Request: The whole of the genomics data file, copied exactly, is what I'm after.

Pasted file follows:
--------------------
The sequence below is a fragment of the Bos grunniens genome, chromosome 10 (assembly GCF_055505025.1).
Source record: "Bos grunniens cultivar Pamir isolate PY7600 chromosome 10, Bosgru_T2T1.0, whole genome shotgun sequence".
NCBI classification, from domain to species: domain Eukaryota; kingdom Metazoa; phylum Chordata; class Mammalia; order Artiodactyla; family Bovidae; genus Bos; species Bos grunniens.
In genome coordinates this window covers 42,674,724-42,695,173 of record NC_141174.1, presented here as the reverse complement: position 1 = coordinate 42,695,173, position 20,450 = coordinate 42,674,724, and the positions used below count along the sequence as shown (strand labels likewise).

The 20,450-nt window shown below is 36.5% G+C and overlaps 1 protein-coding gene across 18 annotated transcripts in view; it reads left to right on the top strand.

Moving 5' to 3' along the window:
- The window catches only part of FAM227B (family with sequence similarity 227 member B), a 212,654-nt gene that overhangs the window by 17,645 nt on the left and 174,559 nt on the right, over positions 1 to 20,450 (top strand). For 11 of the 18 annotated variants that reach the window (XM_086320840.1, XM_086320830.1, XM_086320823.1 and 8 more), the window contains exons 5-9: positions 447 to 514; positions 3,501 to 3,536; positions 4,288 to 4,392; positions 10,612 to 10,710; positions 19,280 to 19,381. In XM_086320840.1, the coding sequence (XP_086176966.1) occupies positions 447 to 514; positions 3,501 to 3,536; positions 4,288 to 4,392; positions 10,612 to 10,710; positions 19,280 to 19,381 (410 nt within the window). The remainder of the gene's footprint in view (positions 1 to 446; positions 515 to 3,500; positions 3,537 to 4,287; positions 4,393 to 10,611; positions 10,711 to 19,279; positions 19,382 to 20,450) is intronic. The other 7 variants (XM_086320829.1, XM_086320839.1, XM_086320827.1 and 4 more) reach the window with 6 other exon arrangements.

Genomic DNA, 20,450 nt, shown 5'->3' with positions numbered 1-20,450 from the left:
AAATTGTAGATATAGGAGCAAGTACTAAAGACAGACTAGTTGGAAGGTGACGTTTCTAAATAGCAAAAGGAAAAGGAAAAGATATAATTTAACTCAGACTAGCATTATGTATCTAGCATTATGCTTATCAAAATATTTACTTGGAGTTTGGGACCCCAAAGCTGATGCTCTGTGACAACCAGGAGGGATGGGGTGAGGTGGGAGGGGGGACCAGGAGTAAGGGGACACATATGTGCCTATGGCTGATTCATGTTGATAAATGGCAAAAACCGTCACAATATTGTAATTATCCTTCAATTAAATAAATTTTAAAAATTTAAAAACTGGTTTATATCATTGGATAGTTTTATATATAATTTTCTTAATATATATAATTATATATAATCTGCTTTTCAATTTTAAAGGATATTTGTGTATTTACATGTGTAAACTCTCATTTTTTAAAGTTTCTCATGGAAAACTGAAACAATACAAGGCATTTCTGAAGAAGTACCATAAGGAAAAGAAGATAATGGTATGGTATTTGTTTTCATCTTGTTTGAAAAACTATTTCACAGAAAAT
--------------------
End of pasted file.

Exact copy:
The sequence below is a fragment of the Bos grunniens genome, chromosome 10 (assembly GCF_055505025.1).
Source record: "Bos grunniens cultivar Pamir isolate PY7600 chromosome 10, Bosgru_T2T1.0, whole genome shotgun sequence".
NCBI classification, from domain to species: domain Eukaryota; kingdom Metazoa; phylum Chordata; class Mammalia; order Artiodactyla; family Bovidae; genus Bos; species Bos grunniens.
In genome coordinates this window covers 42,674,724-42,695,173 of record NC_141174.1, presented here as the reverse complement: position 1 = coordinate 42,695,173, position 20,450 = coordinate 42,674,724, and the positions used below count along the sequence as shown (strand labels likewise).

The 20,450-nt window shown below is 36.5% G+C and overlaps 1 protein-coding gene across 18 annotated transcripts in view; it reads left to right on the top strand.

Moving 5' to 3' along the window:
- The window catches only part of FAM227B (family with sequence similarity 227 member B), a 212,654-nt gene that overhangs the window by 17,645 nt on the left and 174,559 nt on the right, over positions 1 to 20,450 (top strand). For 11 of the 18 annotated variants that reach the window (XM_086320840.1, XM_086320830.1, XM_086320823.1 and 8 more), the window contains exons 5-9: positions 447 to 514; positions 3,501 to 3,536; positions 4,288 to 4,392; positions 10,612 to 10,710; positions 19,280 to 19,381. In XM_086320840.1, the coding sequence (XP_086176966.1) occupies positions 447 to 514; positions 3,501 to 3,536; positions 4,288 to 4,392; positions 10,612 to 10,710; positions 19,280 to 19,381 (410 nt within the window). The remainder of the gene's footprint in view (positions 1 to 446; positions 515 to 3,500; positions 3,537 to 4,287; positions 4,393 to 10,611; positions 10,711 to 19,279; positions 19,382 to 20,450) is intronic. The other 7 variants (XM_086320829.1, XM_086320839.1, XM_086320827.1 and 4 more) reach the window with 6 other exon arrangements.

Genomic DNA, 20,450 nt, shown 5'->3' with positions numbered 1-20,450 from the left:
AAATTGTAGATATAGGAGCAAGTACTAAAGACAGACTAGTTGGAAGGTGACGTTTCTAAATAGCAAAAGGAAAAGGAAAAGATATAATTTAACTCAGACTAGCATTATGTATCTAGCATTATGCTTATCAAAATATTTACTTGGAGTTTGGGACCCCAAAGCTGATGCTCTGTGACAACCAGGAGGGATGGGGTGAGGTGGGAGGGGGGACCAGGAGTAAGGGGACACATATGTGCCTATGGCTGATTCATGTTGATAAATGGCAAAAACCGTCACAATATTGTAATTATCCTTCAATTAAATAAATTTTAAAAATTTAAAAACTGGTTTATATCATTGGATAGTTTTATATATAATTTTCTTAATATATATAATTATATATAATCTGCTTTTCAATTTTAAAGGATATTTGTGTATTTACATGTGTAAACTCTCATTTTTTAAAGTTTCTCATGGAAAACTGAAACAATACAAGGCATTTCTGAAGAAGTACCATAAGGAAAAGAAGATAATGGTATGGTATTTGTTTTCATCTTGTTTGAAAAACTATTTCACAGAAAAT